Tucked just below Dunedin on the South Island’s lower east coast, the Clutha region is a nature lover’s wonderland – all dramatic coastlines, dense native forest, tumbling farmland and scenic waterfalls. It’s also considered somewhat of an under-the-radar destination.

Many travellers take what’s known in ski tourism as the Powder Highway from Christchurch to Queenstown – encountering Mount Hutt, the McKenzie ski areas and Mount Cook before finishing up at Coronet Peak, The Remarkables, Cardrona and Treble Cone. If you’re after a different but no less memorable adventure, Clutha has an unspoiled feel that allows you to experience the South Island at its most rugged and untamed – without the crowds, and no skis required.

Between Dunedin and the Catlins (a picturesque area with many forests, walks and surf beaches), a 10-minute drive off the Southern Scenic Route leads to Cascade Creek Retreat. It’s a secluded, rustic and comfortable log cabin that is perched on a plateau in the middle of a 2000-hectare working sheep and beef farm. This is an off-grid experience, powered completely by solar and hydropower – and there’s no cell phone coverage, internet or television, so you can really switch off. Enjoy the outdoor baths (there are two) without worrying about the neighbours, as the nearest people are kilometres away.

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Mohua Park Catlins Eco Accommodation is run by high-school sweethearts Tracy and Mike Bell. Their four cottages overlook farmland in the heart of the Catlins, and are environmentally conscious from the eco body wash in the bathrooms to the rainwater running from the taps. Each cottage is also comfortable and modern, with amenities such as air-con and heating, free unlimited wi-fi, catering options and private balconies.

Brooklands has all of the charms of a classic country farmhouse. The exposed wood interior and bright garden are homey, there are three bedrooms, and a host of amenities. It’s only 10 minutes from the heritage-rich town of Lawrence, meaning there’s plenty to explore on and off the property after a morning spent on the sun-drenched veranda.

See and do
There is no shortage of wildlife and nature to explore. Take it at your own pace, or follow the locals' lead at Earthlore Nature Tours or Catlins Horse Riding.

Standing on the platform next to Nugget Point Lighthouse, you will witness some of the most dramatic seascapes in Aotearoa. Pods of Hector’s dolphins might cruise by in the surf. If you look closely, between the famous “nugget” rocks (so named by Captain Cook because they look like pieces of gold) you might spot elephant seals clambering onto the shore. A short descent from the lighthouse leads to Roaring Bay. If you arrive at sunrise or sunset, you will have the best chance to spy on one of the world’s rarest penguin breeds – the Hoiho, or yellow-eyed penguins.

Continue your journey south to Surat Bay, find a spot to perch in the dunes and quietly observe the large colony of the Whakahoro (New Zealand sea lions) dozing on the beach. An hours’ drive even further south, go for a wander through Cathedral Caves which were formed by the waves over millions of years. The popular attraction (accessible at low tide only between late October and May) is one of the world’s largest sea cave complexes, spanning 200 metres long and 30 metres high. Get there via a stroll from the carpark through native rainforest to the beach; a small charge applies for upkeep of the carpark, toilets and access.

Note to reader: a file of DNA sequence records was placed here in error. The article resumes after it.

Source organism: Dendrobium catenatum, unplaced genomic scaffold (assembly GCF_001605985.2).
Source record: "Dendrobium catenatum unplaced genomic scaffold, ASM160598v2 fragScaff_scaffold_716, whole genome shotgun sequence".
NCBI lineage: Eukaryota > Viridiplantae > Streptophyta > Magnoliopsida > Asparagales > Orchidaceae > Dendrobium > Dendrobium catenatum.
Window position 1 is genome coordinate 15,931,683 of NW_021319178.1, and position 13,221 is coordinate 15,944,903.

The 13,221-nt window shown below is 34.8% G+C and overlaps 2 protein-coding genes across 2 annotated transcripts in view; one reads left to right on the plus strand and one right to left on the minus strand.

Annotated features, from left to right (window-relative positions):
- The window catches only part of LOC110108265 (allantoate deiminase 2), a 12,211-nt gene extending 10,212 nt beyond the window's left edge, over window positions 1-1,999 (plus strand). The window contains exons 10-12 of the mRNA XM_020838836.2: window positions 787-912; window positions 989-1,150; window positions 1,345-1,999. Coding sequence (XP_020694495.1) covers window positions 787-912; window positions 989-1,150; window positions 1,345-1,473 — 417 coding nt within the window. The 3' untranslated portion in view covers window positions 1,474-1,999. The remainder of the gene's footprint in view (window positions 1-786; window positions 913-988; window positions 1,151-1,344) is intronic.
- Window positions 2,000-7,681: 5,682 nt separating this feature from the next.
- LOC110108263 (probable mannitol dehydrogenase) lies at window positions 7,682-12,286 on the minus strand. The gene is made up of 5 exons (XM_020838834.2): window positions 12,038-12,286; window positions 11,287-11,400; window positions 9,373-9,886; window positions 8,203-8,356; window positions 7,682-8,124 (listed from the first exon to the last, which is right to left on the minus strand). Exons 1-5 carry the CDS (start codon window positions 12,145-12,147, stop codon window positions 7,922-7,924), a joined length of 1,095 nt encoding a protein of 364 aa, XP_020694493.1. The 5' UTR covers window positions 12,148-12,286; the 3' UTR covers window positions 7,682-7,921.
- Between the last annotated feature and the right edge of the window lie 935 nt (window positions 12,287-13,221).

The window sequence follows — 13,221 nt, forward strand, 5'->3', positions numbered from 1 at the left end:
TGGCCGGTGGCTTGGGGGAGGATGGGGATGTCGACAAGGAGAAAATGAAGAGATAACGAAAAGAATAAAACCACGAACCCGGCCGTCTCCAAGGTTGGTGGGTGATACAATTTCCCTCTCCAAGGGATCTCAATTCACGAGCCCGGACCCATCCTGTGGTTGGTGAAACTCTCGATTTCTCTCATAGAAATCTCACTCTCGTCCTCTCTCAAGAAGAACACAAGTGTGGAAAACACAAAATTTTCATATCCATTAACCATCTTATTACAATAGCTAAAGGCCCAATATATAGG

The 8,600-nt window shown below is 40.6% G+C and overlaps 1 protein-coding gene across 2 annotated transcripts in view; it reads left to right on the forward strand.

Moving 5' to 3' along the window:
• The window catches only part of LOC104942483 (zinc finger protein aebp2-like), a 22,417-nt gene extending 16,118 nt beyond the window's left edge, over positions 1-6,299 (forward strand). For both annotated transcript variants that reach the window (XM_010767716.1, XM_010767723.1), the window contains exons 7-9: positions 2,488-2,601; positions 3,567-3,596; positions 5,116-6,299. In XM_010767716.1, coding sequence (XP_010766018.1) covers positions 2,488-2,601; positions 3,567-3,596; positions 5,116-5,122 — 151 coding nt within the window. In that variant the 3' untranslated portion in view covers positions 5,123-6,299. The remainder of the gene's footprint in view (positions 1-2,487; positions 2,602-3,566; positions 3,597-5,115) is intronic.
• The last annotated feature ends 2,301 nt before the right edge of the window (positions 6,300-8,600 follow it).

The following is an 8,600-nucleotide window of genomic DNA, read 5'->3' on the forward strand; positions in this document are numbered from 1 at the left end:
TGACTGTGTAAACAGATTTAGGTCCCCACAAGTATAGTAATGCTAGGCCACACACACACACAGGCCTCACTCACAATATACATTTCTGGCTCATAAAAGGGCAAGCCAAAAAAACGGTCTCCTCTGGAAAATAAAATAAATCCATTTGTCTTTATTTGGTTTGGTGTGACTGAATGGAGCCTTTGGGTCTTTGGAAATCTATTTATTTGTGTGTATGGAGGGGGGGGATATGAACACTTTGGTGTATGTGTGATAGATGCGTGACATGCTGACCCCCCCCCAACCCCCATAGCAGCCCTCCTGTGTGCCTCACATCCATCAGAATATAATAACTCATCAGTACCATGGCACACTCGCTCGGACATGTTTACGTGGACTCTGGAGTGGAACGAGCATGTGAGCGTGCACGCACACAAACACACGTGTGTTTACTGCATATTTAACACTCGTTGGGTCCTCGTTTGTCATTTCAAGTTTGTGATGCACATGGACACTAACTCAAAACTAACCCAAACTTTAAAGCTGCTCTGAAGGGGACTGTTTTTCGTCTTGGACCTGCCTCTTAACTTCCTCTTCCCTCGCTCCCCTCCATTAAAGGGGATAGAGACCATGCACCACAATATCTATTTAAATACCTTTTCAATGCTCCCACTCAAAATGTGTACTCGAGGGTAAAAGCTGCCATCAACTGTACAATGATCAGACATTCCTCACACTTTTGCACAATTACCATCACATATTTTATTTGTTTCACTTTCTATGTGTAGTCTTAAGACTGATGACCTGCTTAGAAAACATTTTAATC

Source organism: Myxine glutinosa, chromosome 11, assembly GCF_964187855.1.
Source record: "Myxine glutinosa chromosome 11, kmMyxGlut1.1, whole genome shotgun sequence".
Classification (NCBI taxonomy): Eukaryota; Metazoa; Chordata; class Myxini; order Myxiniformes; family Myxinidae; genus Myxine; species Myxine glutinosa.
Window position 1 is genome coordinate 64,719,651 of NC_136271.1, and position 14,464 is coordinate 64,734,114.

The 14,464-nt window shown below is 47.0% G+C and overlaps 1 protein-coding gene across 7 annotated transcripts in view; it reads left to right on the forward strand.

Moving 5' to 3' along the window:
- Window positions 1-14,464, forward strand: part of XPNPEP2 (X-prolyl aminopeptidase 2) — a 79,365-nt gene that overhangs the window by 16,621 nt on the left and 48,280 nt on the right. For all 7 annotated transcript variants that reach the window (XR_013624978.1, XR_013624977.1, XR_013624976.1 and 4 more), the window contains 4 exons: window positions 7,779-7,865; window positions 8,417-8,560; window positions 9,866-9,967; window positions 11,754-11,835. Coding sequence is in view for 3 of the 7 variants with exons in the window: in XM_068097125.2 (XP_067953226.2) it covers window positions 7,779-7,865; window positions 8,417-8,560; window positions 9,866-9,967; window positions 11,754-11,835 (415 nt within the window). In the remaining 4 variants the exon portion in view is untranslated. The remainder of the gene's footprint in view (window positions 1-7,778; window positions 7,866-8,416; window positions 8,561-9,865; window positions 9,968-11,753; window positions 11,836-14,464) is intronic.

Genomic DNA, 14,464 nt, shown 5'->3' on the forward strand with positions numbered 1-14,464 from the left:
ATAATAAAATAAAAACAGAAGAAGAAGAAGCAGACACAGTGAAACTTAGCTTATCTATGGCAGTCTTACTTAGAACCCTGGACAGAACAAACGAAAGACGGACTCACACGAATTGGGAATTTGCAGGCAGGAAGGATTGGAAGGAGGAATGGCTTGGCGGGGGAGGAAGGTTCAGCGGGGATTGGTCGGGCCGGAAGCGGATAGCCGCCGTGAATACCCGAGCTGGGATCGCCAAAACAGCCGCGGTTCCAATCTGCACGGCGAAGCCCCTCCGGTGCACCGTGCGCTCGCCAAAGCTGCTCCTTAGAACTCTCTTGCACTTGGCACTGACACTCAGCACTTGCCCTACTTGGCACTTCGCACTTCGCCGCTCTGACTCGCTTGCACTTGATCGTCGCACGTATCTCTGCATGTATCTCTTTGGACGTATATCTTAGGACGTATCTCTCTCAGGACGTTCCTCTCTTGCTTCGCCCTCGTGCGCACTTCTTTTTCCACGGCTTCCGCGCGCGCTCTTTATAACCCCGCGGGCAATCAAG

For more world-class natural phenomena, visit Mclean Falls. The cascading waterfall reaches 22 metres and is framed by dark green mossy rocks and thick bush, where you can listen to native birds calling from the trees. Another of the many impressive waterfalls hidden in the Catlins, Pūrākaunui Falls must feature on your itinerary. The triple-tiered cascade is said to be one of New Zealand’s most photographed sights – and you’ll see why once you admire the water rushing over the three levels among the native forest.

If you want to leave the car behind, hire a bike to explore the Catlins close-up via the Clutha Gold cycling and walking trail. You will follow the powerful Mata-au Clutha River through rugged and varied landscape, which is filled with gold-mining history. Enjoy the changing scenery as you cruise through a secluded gorge before popping out into green farmland.

Eat and drink
Founded by husband-and-wife team Nicole and Tom Peake in late 2021, Peake’s Kitchen is a gourmet food truck in Papatowai that will fill the gap after a day spent roaming. The Peakes also own the Papatowai Country Store, and their food truck is parked just behind the main building. Fill up on seasonal specials like this summer’s BLT burger: a fluffy bun loaded with the team’s hand-ground steak patties, bacon and locally grown heirloom tomatoes. Make sure you leave room for a three-scoop sundae with candy sprinkles or a 1950s-style thickshake topped with a cherry. It’s also a great spot to bring the family – kids can entertain themselves at the free-to-play arcade machine inside while you finish off your dessert (or you can have a game yourself).

Head to The Lost Gypsy for a quirky stop on your Clutha trip. Founded by artist Blair Somerville and run with his partner Sandra van der Sommen, it’s an offbeat gallery inside a house bus where you can admire and interact with Somerville’s clever gadgets and gizmos. On the same site, you can order a flat white from Little Rocket coffee caravan, run by Carol Geissler who serves fresh baking such as Belgium biscuits and muffins packed with rhubarb and apples picked from her garden.

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